A Letter from Ireland:

The Irish Surname Doyle


Doyles Bar

Doyle (or O’Doyle) comes from the Irish Ó Dubhghaill (pronounced “doo-ill”). This literally translates as “Black Foreigner”. This Irish name also translates into the surname “MacDowell”  which is mainly found in Ulster . The name came to Ireland with the Vikings around the 800s – 1000s. Today it is mainly found in the province of Leinster where it is very numerous.

If you would like to add what you know about the Doyle surname, tell the story of your Doyle family OR ask a question – please do so below in the comments section.

Remember – at Your Irish Heritage we consider an “Irish Surname” to be one that belongs in your family. It may belong to an ancestor who lived in Ireland at one stage. We consider old Gaelic, Viking, Norman and planter names to be all Irish – if they fit this criteria.

  • pat says:

    My Ggrandfather married a Ellen Manning. Probably in the states. They had two children in Ma. They later moved to Ct. and had two children there. I can’t seem to find her gravestone. She passed somewhere between 1875- or 1880. Cannot find her in the 1880 ct. census. When I found my G. Grandfathers gravestone in Ct. it said sh
    e was buried in Worcester, Ma. When I looked up her name on line they had only one Ellen with a Nano Doyle. It said she was from Coolmagort, Co.Kery. It seems odd

    • admin says:

      Hmm – interesting Pat, there are quite a few Mannings down in West Cork and Kerry to this day. Mike

  • Teddi Miller says:

    My great grandfather was Jefferson Doyle from Norther Ireland who only had one child Helen Marie Doyle, his wife was Bertha. He lived in Washington State in the late 1800’s. I have been looking at our genealogy and can’t find much about him, his parents or siblings. All the census records show he was a immigrant from Northern Ireland but not the date he arrived. I wish I knew more, I want to embrace my Irish heritage????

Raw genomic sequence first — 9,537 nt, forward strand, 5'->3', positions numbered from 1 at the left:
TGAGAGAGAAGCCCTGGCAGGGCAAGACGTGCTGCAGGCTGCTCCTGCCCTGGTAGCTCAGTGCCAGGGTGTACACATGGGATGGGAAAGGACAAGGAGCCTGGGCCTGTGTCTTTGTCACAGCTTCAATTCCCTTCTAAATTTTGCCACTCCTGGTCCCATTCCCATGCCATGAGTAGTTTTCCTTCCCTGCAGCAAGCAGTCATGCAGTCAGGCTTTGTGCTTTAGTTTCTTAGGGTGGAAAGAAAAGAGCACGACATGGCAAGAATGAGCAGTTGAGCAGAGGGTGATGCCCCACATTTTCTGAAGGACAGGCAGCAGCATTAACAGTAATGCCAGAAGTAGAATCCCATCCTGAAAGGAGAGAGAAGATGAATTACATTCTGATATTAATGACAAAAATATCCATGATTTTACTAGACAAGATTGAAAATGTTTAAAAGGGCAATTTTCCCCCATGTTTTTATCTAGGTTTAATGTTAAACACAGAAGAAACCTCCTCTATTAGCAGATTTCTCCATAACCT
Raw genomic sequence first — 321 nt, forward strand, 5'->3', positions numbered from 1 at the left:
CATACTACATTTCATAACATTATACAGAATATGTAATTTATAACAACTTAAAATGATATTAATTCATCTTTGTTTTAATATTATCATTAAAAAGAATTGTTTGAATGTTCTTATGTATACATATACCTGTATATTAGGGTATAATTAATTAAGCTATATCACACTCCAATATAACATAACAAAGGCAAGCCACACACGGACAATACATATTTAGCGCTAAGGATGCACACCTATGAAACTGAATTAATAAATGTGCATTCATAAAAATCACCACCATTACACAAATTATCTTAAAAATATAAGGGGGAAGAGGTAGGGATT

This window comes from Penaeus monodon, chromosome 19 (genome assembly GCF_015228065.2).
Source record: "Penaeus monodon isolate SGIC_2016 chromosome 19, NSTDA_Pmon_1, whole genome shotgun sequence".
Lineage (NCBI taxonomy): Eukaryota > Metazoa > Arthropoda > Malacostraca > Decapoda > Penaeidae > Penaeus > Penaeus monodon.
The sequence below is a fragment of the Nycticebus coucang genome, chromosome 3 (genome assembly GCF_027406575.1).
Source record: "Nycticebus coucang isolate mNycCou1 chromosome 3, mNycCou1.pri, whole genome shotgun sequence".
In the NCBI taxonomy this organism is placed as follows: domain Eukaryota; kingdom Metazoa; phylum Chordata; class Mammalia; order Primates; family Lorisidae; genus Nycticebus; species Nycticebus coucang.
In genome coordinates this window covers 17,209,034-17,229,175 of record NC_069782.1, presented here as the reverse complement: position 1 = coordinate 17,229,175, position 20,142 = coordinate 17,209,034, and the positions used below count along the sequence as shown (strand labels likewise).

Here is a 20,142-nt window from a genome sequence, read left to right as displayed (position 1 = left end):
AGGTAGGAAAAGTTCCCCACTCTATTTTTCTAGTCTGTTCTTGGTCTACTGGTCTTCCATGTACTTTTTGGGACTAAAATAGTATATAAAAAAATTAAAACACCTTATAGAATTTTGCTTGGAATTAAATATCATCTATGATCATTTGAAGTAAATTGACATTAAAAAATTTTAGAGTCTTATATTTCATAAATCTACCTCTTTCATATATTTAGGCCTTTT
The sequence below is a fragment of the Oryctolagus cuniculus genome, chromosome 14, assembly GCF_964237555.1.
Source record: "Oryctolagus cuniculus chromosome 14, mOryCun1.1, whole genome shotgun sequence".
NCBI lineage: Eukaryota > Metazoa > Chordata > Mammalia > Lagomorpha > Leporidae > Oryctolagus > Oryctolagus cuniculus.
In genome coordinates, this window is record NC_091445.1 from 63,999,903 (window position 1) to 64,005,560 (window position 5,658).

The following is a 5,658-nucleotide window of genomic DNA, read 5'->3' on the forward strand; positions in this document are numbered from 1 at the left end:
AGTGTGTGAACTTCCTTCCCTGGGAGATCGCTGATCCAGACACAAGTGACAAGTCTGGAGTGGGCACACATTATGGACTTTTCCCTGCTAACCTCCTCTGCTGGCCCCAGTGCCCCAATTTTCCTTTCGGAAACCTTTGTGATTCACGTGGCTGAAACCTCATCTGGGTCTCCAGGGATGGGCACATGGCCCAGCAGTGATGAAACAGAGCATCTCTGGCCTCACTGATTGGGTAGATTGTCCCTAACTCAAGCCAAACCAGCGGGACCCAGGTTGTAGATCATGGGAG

• Gerard Doyle says:

    My question is, why did the translation for Doyle mean “Black” foreigner? If there’s documentation wonderful. I am guessing, if Viking, it might mean a skin being darker than the original natives in Ireland. Or Black in that the Vikings were invaders? Thanks to any one that can shed some light on this dark matter. … 🙂

  • Robyn says:

    My great grandmother was Eliza Elizabeth Doyle and her father was John Doyle. They came from Baltinglass. We visited there when we went to Ireland a few years ago and it is absolutely beautiful. I w
    I would love to know more about the Doyle family.

    • Mike Collins says:

      Why not con consider joining us in The green Room to learn more with the assistance of our genealogists?

  • Robyn says:

    I could add a little more information about my Doyle family. Baltinglass is in County Wicklow and Eliza Elizabeth Doyle, as a young woman, travelled to Sydney, Australia as an assisted passenger. She married my great Grandfather George Charles Toogood who was an Englishman, in Sydney, NSW, and lived her life there.

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